Cedar Rapids Gazette: Rooting for Robots

Monday, January 11, 2010

Web Note:  The University of Iowa College of Engineering appreciates the support of its corporate partner and official national FIRST Tech Challenge sponsor, Rockwell Collins, Inc., in the inaugural FIRST Tech Challenge in Iowa.

Watch KCRG-TV video:  www.kcrg.com/news/local/81069767.html?video=YHI&t=a

By Chris Earl
KCRG-TV9

IOWA CITY — When curious kids are 4 years old, they may play Hungry Hippos.

Once those kids hit 10, they may thrive at the Pop-A-Shot mini-basketball game.

Once they hit high school age, the same students can use a little of each game to take steps toward engineering.

Hundreds of high school students brought their brains, their schemes and their rooting sections to the University of Iowa Memorial Union on Saturday for the FIRST Tech Challenge Iowa Championship. Two dozen teams offered robots up for the scrutiny and pressure that comes from months of preparation.

Many of the participants said they have had a passion for programming robots since they were at the age of playing Hungry Hippos.

“Since I was about 4 or 5,” said Sam Arsanjani, 15, of Fairfield, when asked how long he has been interested in robotics. “It’s been a long time for me as I’ve always been programming. I hope to make it into a career.” Arsanjani said he started a robotics class at his high school. His team was easy to spot as the fedorawearing young men wore shirts and ties while tugging their robot, named “Optimus Prime”.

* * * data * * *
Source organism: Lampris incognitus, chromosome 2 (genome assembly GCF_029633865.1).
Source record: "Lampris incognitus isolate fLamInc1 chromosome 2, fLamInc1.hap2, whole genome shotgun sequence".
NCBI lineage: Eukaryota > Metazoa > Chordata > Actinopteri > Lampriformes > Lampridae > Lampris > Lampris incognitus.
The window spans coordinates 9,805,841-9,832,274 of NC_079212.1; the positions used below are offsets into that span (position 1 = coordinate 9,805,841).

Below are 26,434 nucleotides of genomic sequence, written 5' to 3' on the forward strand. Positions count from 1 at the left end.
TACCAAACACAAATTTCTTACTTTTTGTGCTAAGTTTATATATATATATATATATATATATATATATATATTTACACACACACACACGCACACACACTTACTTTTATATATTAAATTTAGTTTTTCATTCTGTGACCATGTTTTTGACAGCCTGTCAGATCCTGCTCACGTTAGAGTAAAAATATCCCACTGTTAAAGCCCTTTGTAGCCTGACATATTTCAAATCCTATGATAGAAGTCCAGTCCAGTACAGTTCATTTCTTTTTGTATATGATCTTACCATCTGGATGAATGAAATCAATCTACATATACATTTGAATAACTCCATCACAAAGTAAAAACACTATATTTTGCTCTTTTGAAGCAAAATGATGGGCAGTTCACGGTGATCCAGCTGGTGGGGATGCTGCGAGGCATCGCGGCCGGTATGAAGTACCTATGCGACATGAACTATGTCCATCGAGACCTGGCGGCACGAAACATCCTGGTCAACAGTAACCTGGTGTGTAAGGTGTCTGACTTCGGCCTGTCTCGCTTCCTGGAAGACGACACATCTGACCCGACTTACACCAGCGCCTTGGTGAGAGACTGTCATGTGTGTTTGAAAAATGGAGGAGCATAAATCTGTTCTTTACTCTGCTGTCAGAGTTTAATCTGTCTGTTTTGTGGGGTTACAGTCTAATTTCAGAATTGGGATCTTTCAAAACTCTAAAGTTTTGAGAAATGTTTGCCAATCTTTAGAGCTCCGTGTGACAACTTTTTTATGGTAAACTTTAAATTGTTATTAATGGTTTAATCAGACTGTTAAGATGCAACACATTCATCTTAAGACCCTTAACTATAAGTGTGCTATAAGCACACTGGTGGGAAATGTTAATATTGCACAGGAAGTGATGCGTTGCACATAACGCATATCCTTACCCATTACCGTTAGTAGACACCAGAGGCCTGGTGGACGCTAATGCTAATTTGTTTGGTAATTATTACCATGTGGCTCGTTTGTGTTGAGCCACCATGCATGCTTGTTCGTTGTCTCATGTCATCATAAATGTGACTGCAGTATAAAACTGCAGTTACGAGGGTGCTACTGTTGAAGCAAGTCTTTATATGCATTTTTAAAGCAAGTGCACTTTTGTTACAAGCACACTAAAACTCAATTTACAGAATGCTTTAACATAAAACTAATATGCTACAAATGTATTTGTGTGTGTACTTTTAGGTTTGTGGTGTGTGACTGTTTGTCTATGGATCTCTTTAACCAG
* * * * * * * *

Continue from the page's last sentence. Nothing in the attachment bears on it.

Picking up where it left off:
“I started coding in fifth grade and I’ve always been into robotics so I decided to join,” said Daniel Riechers, 16, of Mount Vernon.

Teammate Steven Gruber-Miller, 16, said their robot, named “Rocky”, was ready for Saturday’s challenge but the work was endless.

“We spent pretty much all year building this robot, testing the designs and seeing what didn’t work,” Gruber-Miller said.

In an environment complete with musical introductions, referees in striped shirts and about 20 judges keeping their eyes on the action, the high school students were able to show off their creations, three minutes at a time.

The game involving the robots is called “Hotshot” and it is played in a 12-foot square field. Up to four robots are split into two teams. The goal is for the human-controlled robots to gather up Wiffle balls, like in Hungry Hippos, and launch them through a hole, like PopA-Shot. Video boards, with overhead cameras for the field of competition, beamed the live action throughout the hall.

“It’s interesting in how, when I was younger, we had different things to get us interested,” said UI College of Engineering Dean Barry Butler. “With the LEGOS and robotics, it’s opening up a lot of avenues for people.” Butler pointed to the demand in the United States for engineers and technology experts. “We all know kids thrive on competition and doing this is outstanding,” he said. Plenty of that competition filled the IMU as teams came from as far away as Spencer and even near St. Louis.

Butler said the school has set up tours of the University of Iowa so the students can learn more about what college students do when they are involved in engineering.

Saturday’s First Tech Challenge at the IMU also had teams competing for eight special awards, including the prestigious Inspire Aware and the Rockwell Collins Innovate Award.